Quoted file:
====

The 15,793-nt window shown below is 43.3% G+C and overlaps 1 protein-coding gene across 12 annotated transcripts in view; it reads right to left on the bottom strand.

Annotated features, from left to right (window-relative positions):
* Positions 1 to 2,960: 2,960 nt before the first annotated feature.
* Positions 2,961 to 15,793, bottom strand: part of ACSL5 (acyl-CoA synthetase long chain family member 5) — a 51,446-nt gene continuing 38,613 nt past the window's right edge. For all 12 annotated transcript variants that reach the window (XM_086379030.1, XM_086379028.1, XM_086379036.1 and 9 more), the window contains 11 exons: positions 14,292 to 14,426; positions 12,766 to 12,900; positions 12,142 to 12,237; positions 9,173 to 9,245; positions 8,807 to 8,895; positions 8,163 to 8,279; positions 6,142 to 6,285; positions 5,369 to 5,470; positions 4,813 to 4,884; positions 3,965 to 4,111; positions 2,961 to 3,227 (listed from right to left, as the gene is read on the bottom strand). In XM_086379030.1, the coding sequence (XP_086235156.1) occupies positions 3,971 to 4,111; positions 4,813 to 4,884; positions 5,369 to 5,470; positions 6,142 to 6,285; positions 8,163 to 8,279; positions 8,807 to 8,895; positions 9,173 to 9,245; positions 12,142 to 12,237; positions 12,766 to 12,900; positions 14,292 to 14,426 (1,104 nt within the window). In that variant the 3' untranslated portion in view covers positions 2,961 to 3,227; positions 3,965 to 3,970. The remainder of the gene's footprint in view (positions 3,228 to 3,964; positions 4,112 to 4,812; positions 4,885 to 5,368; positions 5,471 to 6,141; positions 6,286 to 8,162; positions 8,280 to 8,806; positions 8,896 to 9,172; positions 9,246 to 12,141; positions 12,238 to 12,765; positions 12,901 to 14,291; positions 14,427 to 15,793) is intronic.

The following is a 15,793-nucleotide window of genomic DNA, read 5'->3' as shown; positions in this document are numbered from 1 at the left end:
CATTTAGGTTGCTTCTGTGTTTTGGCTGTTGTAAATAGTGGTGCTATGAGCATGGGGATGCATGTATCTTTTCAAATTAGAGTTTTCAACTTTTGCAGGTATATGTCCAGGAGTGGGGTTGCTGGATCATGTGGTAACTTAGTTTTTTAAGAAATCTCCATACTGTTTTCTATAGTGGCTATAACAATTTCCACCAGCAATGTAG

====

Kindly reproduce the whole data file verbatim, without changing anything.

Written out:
The 15,793-nt window shown below is 43.3% G+C and overlaps 1 protein-coding gene across 12 annotated transcripts in view; it reads right to left on the bottom strand.

Annotated features, from left to right (window-relative positions):
* Positions 1 to 2,960: 2,960 nt before the first annotated feature.
* Positions 2,961 to 15,793, bottom strand: part of ACSL5 (acyl-CoA synthetase long chain family member 5) — a 51,446-nt gene continuing 38,613 nt past the window's right edge. For all 12 annotated transcript variants that reach the window (XM_086379030.1, XM_086379028.1, XM_086379036.1 and 9 more), the window contains 11 exons: positions 14,292 to 14,426; positions 12,766 to 12,900; positions 12,142 to 12,237; positions 9,173 to 9,245; positions 8,807 to 8,895; positions 8,163 to 8,279; positions 6,142 to 6,285; positions 5,369 to 5,470; positions 4,813 to 4,884; positions 3,965 to 4,111; positions 2,961 to 3,227 (listed from right to left, as the gene is read on the bottom strand). In XM_086379030.1, the coding sequence (XP_086235156.1) occupies positions 3,971 to 4,111; positions 4,813 to 4,884; positions 5,369 to 5,470; positions 6,142 to 6,285; positions 8,163 to 8,279; positions 8,807 to 8,895; positions 9,173 to 9,245; positions 12,142 to 12,237; positions 12,766 to 12,900; positions 14,292 to 14,426 (1,104 nt within the window). In that variant the 3' untranslated portion in view covers positions 2,961 to 3,227; positions 3,965 to 3,970. The remainder of the gene's footprint in view (positions 3,228 to 3,964; positions 4,112 to 4,812; positions 4,885 to 5,368; positions 5,471 to 6,141; positions 6,286 to 8,162; positions 8,280 to 8,806; positions 8,896 to 9,172; positions 9,246 to 12,141; positions 12,238 to 12,765; positions 12,901 to 14,291; positions 14,427 to 15,793) is intronic.

The following is a 15,793-nucleotide window of genomic DNA, read 5'->3' as shown; positions in this document are numbered from 1 at the left end:
CATTTAGGTTGCTTCTGTGTTTTGGCTGTTGTAAATAGTGGTGCTATGAGCATGGGGATGCATGTATCTTTTCAAATTAGAGTTTTCAACTTTTGCAGGTATATGTCCAGGAGTGGGGTTGCTGGATCATGTGGTAACTTAGTTTTTTAAGAAATCTCCATACTGTTTTCTATAGTGGCTATAACAATTTCCACCAGCAATGTAG